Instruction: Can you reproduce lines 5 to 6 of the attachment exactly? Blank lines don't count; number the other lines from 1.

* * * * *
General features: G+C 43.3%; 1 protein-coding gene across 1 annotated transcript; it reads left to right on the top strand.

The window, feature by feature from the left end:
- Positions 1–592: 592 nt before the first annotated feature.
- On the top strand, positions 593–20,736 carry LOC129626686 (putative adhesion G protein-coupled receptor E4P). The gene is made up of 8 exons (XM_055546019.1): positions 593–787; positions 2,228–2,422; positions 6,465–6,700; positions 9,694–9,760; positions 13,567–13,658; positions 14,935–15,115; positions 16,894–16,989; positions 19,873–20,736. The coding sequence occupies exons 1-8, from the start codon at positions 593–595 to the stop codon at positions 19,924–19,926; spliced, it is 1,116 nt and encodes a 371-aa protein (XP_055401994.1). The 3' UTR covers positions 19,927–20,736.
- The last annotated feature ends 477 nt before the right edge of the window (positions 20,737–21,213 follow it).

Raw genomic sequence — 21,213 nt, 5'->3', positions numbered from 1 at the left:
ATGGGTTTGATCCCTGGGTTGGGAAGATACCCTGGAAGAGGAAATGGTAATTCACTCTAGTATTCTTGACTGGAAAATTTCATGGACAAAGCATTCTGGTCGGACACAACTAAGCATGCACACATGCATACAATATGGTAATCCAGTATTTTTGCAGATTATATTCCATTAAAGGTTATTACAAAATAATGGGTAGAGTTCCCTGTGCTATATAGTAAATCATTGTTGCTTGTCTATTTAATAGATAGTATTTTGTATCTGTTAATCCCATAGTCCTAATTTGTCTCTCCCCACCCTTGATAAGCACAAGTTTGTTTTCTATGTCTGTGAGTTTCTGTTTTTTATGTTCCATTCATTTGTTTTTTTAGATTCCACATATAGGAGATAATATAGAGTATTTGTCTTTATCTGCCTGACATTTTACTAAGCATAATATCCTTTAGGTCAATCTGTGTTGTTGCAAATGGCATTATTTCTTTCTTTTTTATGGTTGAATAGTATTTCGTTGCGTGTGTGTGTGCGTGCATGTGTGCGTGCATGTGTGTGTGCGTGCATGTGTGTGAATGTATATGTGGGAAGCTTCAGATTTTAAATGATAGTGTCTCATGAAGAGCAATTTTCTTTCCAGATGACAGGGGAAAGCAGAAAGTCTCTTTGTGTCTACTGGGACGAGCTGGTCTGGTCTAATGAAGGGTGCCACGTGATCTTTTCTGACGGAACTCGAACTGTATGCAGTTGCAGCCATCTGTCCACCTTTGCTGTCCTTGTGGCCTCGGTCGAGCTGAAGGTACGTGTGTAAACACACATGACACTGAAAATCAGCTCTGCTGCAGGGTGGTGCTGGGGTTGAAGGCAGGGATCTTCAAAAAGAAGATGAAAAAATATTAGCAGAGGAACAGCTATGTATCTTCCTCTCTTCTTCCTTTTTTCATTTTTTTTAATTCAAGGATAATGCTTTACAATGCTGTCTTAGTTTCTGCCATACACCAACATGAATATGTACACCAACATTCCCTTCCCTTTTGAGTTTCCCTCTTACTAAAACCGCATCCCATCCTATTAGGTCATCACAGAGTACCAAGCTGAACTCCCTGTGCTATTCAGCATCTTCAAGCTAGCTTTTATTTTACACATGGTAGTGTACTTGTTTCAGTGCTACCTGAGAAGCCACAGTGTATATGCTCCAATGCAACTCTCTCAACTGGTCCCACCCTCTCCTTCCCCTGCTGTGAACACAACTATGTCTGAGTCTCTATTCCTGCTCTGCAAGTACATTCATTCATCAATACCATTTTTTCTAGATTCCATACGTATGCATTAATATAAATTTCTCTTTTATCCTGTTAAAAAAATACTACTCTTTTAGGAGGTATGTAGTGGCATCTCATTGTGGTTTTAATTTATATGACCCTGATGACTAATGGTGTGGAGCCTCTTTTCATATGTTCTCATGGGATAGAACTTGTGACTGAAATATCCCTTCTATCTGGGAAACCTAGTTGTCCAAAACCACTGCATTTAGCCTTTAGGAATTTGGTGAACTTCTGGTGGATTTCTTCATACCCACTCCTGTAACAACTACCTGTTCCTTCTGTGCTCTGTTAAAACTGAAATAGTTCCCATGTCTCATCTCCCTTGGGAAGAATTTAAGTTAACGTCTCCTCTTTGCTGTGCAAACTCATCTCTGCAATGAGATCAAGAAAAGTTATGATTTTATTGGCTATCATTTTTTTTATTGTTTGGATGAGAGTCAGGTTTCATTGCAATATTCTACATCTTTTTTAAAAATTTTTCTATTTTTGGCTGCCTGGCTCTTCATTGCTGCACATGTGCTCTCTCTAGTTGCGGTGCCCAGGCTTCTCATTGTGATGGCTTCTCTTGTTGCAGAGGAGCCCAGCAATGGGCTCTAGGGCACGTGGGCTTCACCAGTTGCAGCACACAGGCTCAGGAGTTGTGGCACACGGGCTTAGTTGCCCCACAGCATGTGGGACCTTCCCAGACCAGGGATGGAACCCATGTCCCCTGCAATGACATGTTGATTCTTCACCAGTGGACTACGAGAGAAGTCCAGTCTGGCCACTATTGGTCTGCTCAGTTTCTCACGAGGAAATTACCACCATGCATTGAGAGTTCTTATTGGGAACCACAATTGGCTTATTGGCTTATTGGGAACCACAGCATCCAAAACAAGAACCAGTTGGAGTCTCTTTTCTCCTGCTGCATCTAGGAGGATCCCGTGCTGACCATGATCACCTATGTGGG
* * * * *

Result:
- The last annotated feature ends 477 nt before the right edge of the window (positions 20,737–21,213 follow it).

Raw genomic sequence — 21,213 nt, 5'->3', positions numbered from 1 at the left: